You are viewing lost_spook

Previous Entry | Next Entry

Fandom Snowflake: Day 6

Northanger reading
Still tired, but I have another post-I-made-earlier. (I really should stop making posts and hiding them, but never mind.) Also, I am posting my [community profile] fandom_stocking fics about places finally. If I post any to AO3, then anyone suddenly getting a "gift", it'll probably just be that. Sorry.


In your own space, share a book/song/movie/tv show/fanwork/etc that changed your life. Something that impacted on your consciousness in a way that left its mark on your soul.

I saw other people saying that they had no such show/book etc. Perhaps I'm too impressionable, then, but I have several. (Although, maybe it's partly my tendency to rewatch things, and most of them were from when I was a teenager - which is probably true for most of us - and I was ill and stuck home a lot. And to a certain extent, some from when I've been ill again. I suppose if you've got hours and hours to lie there and think about odd bits of the few books and TV episodes you can manage to read or watch, (and re-watch) and so on, it's bound to creep into your thinking in ways things don't when you're running about in your normal life.)

Anyway, some I can't (or won't) explain here, but the main one is Fire and Hemlock by Diana Wynne Jones, which is a very good book, but also very complicated, dark and twisted up, in a way that I didn't really get as a teenager but I do now. However, I read it and read it and I still so often do my thinking through it, and snatches of it still run through my head. It's hard to explain what I mean exactly, but part of it is the idea of how heroism might work in the real world (Now Here) as opposed to the dramatic way it does in stories, fairy tales and so on (Nowhere) - "Being a hero means learning to ignore how embarrassed you feel." And giving a means of expressing the way real life and imagination intersect. (The "Now Here/Nowhere" thing, just one letter, one turn away, the same and opposites). It made me think, and still does. And to try to look properly at things, instead of see what you expect to see.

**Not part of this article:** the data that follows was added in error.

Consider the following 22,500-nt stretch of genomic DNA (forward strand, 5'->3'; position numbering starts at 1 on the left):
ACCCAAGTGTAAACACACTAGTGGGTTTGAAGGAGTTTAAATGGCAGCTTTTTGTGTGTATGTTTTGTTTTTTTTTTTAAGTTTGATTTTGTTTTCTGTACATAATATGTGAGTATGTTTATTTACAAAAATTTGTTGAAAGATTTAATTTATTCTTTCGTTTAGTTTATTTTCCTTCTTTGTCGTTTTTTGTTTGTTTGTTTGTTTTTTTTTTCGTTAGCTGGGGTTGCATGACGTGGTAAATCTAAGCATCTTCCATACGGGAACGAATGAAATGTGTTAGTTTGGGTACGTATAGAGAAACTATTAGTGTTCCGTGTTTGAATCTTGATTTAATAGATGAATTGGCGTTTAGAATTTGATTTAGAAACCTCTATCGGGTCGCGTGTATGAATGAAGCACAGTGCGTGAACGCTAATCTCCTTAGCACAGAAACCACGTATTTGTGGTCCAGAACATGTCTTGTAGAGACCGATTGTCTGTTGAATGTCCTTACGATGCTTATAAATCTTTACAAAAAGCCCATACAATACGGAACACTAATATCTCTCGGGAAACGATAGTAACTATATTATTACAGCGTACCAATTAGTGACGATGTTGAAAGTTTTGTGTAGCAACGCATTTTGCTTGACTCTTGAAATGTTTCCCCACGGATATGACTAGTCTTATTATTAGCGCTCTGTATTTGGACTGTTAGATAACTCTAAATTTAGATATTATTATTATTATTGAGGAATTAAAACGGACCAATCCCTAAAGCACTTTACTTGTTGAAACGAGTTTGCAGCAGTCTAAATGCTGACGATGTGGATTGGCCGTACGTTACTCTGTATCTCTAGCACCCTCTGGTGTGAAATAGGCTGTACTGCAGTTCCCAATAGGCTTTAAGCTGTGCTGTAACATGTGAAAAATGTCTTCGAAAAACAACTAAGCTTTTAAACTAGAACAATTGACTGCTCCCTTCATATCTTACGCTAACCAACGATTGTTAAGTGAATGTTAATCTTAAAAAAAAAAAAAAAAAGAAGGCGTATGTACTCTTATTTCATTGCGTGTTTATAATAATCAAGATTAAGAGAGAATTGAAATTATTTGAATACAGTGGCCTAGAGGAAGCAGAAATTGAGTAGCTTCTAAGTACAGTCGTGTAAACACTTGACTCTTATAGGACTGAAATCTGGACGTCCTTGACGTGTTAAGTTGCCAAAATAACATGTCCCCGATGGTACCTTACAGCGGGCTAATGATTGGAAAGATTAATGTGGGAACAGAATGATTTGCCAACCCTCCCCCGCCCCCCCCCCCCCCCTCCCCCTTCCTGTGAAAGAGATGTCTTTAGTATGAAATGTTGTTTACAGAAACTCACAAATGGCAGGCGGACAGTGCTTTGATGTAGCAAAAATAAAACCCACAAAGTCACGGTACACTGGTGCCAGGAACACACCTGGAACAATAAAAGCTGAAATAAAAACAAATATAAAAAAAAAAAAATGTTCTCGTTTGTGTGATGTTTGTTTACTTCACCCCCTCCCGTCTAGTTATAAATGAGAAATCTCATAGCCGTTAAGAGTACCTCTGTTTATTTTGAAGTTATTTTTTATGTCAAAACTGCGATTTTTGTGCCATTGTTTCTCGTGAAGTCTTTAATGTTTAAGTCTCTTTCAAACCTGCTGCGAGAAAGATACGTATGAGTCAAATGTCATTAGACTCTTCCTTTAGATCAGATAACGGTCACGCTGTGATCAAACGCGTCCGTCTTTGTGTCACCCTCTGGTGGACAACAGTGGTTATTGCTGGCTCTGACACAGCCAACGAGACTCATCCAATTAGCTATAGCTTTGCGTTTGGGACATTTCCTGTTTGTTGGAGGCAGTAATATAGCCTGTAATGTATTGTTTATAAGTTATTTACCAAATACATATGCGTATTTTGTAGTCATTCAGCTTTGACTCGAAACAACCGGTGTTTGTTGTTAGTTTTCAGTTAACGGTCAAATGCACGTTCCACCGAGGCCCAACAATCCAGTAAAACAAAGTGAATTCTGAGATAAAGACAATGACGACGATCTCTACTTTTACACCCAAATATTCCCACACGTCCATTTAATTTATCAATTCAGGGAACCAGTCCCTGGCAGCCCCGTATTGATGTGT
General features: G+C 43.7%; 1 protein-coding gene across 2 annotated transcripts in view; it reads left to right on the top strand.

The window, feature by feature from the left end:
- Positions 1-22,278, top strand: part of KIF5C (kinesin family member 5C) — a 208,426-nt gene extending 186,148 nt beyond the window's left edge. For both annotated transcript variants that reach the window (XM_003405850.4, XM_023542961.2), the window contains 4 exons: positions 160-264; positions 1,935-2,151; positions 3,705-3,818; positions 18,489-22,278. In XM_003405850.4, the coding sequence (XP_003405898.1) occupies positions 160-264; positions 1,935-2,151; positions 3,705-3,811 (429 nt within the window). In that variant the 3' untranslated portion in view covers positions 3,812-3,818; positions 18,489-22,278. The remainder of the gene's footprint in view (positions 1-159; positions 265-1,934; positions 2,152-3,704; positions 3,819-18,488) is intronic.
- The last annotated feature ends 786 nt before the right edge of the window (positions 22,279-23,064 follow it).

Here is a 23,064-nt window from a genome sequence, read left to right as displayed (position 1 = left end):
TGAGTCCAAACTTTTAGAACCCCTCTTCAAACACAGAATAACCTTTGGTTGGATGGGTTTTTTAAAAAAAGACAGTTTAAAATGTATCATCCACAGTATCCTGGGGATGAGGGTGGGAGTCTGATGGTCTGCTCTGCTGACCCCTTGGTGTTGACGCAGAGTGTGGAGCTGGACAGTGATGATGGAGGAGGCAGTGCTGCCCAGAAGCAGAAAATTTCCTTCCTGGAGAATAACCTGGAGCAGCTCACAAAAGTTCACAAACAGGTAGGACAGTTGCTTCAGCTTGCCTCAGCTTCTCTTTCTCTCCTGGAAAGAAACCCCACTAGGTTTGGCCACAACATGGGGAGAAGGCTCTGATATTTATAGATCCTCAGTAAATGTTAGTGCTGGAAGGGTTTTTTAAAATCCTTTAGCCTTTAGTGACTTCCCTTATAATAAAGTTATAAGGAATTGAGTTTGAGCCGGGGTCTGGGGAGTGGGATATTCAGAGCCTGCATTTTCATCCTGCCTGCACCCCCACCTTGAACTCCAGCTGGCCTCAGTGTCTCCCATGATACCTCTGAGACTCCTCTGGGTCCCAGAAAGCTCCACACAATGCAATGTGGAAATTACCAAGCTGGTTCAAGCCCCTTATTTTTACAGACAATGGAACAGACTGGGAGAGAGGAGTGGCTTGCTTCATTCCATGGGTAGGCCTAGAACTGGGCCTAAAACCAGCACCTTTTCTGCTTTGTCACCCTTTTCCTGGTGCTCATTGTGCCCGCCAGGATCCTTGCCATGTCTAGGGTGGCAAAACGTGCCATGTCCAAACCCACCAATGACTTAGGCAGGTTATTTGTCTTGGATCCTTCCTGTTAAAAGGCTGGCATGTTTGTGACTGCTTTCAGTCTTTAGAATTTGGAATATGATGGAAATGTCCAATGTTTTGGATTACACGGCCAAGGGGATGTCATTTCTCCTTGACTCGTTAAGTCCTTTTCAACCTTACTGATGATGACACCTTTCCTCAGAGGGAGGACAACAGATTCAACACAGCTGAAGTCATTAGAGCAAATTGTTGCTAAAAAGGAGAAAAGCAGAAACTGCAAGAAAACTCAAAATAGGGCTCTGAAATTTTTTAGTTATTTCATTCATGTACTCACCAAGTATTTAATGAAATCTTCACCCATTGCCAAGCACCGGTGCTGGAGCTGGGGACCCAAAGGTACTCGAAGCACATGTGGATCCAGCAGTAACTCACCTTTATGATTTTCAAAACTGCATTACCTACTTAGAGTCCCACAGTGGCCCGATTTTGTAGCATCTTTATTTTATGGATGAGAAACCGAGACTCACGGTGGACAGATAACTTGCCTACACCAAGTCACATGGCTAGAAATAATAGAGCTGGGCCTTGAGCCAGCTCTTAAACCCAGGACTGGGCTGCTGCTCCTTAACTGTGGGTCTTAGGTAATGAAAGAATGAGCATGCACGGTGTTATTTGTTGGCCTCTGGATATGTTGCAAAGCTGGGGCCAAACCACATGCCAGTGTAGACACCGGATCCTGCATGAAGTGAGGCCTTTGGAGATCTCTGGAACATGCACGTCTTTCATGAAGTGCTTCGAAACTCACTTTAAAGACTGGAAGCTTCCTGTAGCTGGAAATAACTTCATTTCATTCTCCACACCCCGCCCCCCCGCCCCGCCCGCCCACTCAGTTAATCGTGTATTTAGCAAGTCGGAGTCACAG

And other things, in lesser ways, mostly, but yes. I was explaining something in Public Eye to myself the other day by means of Fire & Hemlock.

But Diana Wynne Jones, S25 and S26 of Doctor Who (especially The Happiness Patrol - yes, really!), Press Gang, CS Lewis's NF - these are the things that got into my head and shaped me and challenged me and gave me new ways of thinking. I didn't get out much as a teenager; I was ill for four years, so I needed something and those really weren't bad things all told. The weirdness of my brain, let me show it to you. But I like it this way.

And, yes, again now, things for helping my find my way through being ill, for being sort of channels of thought when I was in an incoherent fog, or for distracting me - Joan Aiken's Midnight Is A Place (by Joan Aiken), Enemy at the Door and Public Eye (all things that in some way involved working through bad times, setting a pattern for me to follow) and Sapphire and Steel, which certainly distracted me beautifully for about a whole two years.

After all, if there weren't some stories, in whatever format they may come in, that impacted us and touched our core, or soul, or whatever you prefer to call it, there wouldn't be all that much point in them, in the end. We use them to make sense of the world, supposedly. And so I just happen to make sense of the world through Fire & Hemlock, which I suppose is a little weird, but then again, I think the world's more than a little weird, too, so I have no regrets.

Crossposted from Dreamwidth -- Comments there: comment count unavailable

Comments

( 9 comments — Leave a comment )
persiflage_1
Feb. 11th, 2014 04:40 pm (UTC)
For me it's things like Tolkien's Hobbit and Lord of the Rings, Siegfried Sassoon' s poetry and prose of WW1, Shakespeare, Dickens, and Jane Austen have all shaped how I look at the world, and the people in it.
lost_spook
Feb. 11th, 2014 07:55 pm (UTC)
And very fine things those are for that role. :-)
persiflage_1
Feb. 11th, 2014 08:01 pm (UTC)
I think so.
gillo
Feb. 11th, 2014 11:41 pm (UTC)
I love DWJ and can never make my mind up which I love best of her books. F&H is amazing, though - all about how to grow up through books.

Then there's Austen, Shakespeare, Dickens, SF in general. And Buffy.
lost_spook
Feb. 12th, 2014 08:58 am (UTC)
I love DWJ and can never make my mind up which I love best of her books. F&H is amazing, though - all about how to grow up through books.

It is hard. But then I read F&H when I was growing up, and stuck home, and growing up through books myself as a result, so I suppose I can't help it being my favourite and the book that's probably influenced me the most.

Then there's Austen, Shakespeare, Dickens, SF in general. And Buffy.

So many things! ♥ Good things... I'm grateful for all of them. I did nearly put Henry V on the list, because I did it for A-Level, was disappointed it was some dry old history before we started, and then fell for it hard. It should be on this list. But then, so should Jane Eyre and Villette, and Sense and Sensibility, probably. :-)